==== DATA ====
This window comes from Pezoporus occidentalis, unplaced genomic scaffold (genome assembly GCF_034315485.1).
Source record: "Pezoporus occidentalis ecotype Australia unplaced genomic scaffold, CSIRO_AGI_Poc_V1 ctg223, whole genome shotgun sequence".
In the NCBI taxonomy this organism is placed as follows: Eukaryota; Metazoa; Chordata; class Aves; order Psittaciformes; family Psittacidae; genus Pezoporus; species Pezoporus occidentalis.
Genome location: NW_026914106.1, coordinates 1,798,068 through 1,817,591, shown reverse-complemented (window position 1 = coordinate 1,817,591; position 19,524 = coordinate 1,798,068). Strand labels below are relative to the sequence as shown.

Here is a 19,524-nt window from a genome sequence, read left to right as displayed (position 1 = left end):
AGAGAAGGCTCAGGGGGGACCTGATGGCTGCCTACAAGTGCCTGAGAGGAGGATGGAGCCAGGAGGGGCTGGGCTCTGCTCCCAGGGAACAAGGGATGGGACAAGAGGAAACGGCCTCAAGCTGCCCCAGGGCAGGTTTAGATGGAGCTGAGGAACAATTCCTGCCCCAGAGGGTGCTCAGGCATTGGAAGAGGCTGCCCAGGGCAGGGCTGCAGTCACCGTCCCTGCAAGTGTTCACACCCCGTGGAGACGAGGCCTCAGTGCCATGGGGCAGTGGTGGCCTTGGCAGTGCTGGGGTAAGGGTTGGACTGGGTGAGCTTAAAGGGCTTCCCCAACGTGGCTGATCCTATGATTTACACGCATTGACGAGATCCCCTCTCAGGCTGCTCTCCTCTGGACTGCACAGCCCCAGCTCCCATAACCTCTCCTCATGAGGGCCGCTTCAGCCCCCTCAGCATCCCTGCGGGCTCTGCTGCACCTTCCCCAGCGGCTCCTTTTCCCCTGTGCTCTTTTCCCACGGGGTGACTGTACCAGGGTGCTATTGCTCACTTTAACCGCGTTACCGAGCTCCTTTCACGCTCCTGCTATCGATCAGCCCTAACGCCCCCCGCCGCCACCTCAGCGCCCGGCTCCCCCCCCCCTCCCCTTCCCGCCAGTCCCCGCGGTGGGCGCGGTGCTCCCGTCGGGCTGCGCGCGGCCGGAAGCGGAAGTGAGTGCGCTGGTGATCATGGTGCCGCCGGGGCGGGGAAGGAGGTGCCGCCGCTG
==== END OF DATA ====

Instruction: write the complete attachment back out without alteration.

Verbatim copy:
This window comes from Pezoporus occidentalis, unplaced genomic scaffold (genome assembly GCF_034315485.1).
Source record: "Pezoporus occidentalis ecotype Australia unplaced genomic scaffold, CSIRO_AGI_Poc_V1 ctg223, whole genome shotgun sequence".
In the NCBI taxonomy this organism is placed as follows: Eukaryota; Metazoa; Chordata; class Aves; order Psittaciformes; family Psittacidae; genus Pezoporus; species Pezoporus occidentalis.
Genome location: NW_026914106.1, coordinates 1,798,068 through 1,817,591, shown reverse-complemented (window position 1 = coordinate 1,817,591; position 19,524 = coordinate 1,798,068). Strand labels below are relative to the sequence as shown.

Here is a 19,524-nt window from a genome sequence, read left to right as displayed (position 1 = left end):
AGAGAAGGCTCAGGGGGGACCTGATGGCTGCCTACAAGTGCCTGAGAGGAGGATGGAGCCAGGAGGGGCTGGGCTCTGCTCCCAGGGAACAAGGGATGGGACAAGAGGAAACGGCCTCAAGCTGCCCCAGGGCAGGTTTAGATGGAGCTGAGGAACAATTCCTGCCCCAGAGGGTGCTCAGGCATTGGAAGAGGCTGCCCAGGGCAGGGCTGCAGTCACCGTCCCTGCAAGTGTTCACACCCCGTGGAGACGAGGCCTCAGTGCCATGGGGCAGTGGTGGCCTTGGCAGTGCTGGGGTAAGGGTTGGACTGGGTGAGCTTAAAGGGCTTCCCCAACGTGGCTGATCCTATGATTTACACGCATTGACGAGATCCCCTCTCAGGCTGCTCTCCTCTGGACTGCACAGCCCCAGCTCCCATAACCTCTCCTCATGAGGGCCGCTTCAGCCCCCTCAGCATCCCTGCGGGCTCTGCTGCACCTTCCCCAGCGGCTCCTTTTCCCCTGTGCTCTTTTCCCACGGGGTGACTGTACCAGGGTGCTATTGCTCACTTTAACCGCGTTACCGAGCTCCTTTCACGCTCCTGCTATCGATCAGCCCTAACGCCCCCCGCCGCCACCTCAGCGCCCGGCTCCCCCCCCCCTCCCCTTCCCGCCAGTCCCCGCGGTGGGCGCGGTGCTCCCGTCGGGCTGCGCGCGGCCGGAAGCGGAAGTGAGTGCGCTGGTGATCATGGTGCCGCCGGGGCGGGGAAGGAGGTGCCGCCGCTG